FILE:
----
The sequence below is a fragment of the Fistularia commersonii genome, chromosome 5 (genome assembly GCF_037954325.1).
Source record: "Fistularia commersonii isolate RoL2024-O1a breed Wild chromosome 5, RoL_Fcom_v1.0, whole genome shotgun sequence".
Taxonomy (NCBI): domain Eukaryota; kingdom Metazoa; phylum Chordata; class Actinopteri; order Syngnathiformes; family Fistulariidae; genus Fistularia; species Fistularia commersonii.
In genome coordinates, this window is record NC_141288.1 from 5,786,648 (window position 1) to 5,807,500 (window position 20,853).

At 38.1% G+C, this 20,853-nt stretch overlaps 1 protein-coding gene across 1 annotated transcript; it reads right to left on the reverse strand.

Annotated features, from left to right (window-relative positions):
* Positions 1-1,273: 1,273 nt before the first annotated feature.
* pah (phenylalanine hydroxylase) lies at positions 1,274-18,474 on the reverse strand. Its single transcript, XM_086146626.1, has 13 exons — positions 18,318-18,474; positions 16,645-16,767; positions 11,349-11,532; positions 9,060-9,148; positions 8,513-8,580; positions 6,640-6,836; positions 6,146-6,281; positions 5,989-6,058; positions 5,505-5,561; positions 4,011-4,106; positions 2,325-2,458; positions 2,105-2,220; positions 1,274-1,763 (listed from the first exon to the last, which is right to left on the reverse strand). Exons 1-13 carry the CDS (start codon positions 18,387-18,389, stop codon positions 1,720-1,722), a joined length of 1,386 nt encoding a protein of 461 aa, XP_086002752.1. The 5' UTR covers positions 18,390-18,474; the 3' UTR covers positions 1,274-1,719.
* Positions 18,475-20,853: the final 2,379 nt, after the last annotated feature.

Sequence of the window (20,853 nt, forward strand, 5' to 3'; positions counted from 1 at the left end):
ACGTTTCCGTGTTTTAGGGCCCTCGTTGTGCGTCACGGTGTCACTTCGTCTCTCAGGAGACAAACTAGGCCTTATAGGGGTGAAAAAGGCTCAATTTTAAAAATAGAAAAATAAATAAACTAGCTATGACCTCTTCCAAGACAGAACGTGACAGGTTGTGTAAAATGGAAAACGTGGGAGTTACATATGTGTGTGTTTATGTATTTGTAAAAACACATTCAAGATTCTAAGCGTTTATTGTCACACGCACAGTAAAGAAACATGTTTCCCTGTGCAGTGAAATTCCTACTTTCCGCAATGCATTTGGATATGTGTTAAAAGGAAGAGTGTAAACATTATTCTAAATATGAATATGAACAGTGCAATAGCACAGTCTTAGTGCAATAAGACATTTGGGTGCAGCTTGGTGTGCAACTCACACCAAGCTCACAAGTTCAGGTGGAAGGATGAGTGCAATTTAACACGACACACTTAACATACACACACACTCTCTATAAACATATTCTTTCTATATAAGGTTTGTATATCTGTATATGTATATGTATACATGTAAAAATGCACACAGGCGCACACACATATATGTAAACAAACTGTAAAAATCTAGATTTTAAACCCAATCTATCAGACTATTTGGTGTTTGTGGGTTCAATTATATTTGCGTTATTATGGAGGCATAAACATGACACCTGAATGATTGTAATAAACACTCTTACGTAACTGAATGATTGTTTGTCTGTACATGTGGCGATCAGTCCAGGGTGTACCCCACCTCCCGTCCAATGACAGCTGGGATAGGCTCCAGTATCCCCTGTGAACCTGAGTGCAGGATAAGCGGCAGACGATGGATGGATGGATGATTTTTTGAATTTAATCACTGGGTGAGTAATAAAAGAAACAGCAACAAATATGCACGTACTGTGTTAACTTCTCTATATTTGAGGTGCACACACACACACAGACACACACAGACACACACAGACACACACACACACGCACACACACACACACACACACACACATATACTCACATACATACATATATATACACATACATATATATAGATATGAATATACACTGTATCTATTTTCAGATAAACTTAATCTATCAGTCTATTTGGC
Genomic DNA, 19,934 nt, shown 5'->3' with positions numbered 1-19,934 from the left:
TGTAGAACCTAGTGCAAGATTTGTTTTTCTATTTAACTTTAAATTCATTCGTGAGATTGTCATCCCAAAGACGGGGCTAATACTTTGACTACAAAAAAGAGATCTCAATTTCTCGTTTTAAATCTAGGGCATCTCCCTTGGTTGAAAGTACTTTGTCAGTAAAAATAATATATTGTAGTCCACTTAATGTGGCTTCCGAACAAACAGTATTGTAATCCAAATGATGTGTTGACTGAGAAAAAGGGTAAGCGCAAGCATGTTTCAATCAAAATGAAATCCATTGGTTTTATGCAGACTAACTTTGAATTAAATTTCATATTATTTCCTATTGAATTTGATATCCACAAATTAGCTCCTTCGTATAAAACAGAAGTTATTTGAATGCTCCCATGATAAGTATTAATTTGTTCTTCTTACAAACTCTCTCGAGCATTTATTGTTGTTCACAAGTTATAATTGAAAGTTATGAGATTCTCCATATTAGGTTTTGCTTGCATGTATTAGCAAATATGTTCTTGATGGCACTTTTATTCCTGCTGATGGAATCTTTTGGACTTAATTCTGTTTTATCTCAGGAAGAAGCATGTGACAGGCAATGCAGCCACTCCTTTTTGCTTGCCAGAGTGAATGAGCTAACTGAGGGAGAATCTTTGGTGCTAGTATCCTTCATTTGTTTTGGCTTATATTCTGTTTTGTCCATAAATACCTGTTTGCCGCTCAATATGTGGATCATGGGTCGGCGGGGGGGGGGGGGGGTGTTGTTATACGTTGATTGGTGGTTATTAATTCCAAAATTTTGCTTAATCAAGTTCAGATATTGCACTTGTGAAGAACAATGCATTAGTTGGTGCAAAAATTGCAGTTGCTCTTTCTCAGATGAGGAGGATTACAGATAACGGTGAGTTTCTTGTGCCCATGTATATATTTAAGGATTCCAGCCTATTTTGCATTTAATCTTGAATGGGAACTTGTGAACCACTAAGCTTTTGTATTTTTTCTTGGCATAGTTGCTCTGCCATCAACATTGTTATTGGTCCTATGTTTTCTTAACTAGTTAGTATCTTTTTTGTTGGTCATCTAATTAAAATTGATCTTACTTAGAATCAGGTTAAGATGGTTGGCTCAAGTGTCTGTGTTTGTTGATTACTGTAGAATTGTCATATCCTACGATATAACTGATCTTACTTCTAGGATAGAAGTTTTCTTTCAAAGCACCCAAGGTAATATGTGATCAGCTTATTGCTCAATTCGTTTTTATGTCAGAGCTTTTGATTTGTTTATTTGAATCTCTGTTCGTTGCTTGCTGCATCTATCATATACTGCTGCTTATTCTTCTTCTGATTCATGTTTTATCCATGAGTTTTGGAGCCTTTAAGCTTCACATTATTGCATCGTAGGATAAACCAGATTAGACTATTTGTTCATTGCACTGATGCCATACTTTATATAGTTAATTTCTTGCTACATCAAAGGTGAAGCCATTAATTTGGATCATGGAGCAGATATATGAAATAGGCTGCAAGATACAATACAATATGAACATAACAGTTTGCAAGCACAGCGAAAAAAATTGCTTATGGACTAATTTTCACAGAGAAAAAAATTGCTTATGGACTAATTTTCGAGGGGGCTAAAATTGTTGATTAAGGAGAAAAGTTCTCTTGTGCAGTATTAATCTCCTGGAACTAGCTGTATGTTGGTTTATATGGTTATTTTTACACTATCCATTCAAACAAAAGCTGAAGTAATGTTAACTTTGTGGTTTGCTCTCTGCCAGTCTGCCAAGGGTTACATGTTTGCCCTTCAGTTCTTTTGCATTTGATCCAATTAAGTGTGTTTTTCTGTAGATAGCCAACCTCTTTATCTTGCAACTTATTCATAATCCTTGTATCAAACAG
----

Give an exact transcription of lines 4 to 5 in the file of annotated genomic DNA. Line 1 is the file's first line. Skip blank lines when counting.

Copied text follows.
In genome coordinates, this window is record NC_141288.1 from 5,786,648 (window position 1) to 5,807,500 (window position 20,853).

At 38.1% G+C, this 20,853-nt stretch overlaps 1 protein-coding gene across 1 annotated transcript; it reads right to left on the reverse strand.